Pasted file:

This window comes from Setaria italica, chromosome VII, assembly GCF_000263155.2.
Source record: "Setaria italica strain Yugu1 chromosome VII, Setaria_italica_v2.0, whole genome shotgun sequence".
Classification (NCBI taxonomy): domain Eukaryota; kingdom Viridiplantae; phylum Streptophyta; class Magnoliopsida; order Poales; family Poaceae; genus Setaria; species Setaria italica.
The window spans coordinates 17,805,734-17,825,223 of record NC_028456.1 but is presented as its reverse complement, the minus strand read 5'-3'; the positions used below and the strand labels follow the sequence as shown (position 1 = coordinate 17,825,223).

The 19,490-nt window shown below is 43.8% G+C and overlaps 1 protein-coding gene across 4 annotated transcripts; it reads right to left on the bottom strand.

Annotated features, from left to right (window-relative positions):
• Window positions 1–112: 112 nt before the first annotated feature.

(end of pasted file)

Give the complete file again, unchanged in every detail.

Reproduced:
This window comes from Setaria italica, chromosome VII, assembly GCF_000263155.2.
Source record: "Setaria italica strain Yugu1 chromosome VII, Setaria_italica_v2.0, whole genome shotgun sequence".
Classification (NCBI taxonomy): domain Eukaryota; kingdom Viridiplantae; phylum Streptophyta; class Magnoliopsida; order Poales; family Poaceae; genus Setaria; species Setaria italica.
The window spans coordinates 17,805,734-17,825,223 of record NC_028456.1 but is presented as its reverse complement, the minus strand read 5'-3'; the positions used below and the strand labels follow the sequence as shown (position 1 = coordinate 17,825,223).

The 19,490-nt window shown below is 43.8% G+C and overlaps 1 protein-coding gene across 4 annotated transcripts; it reads right to left on the bottom strand.

Annotated features, from left to right (window-relative positions):
• Window positions 1–112: 112 nt before the first annotated feature.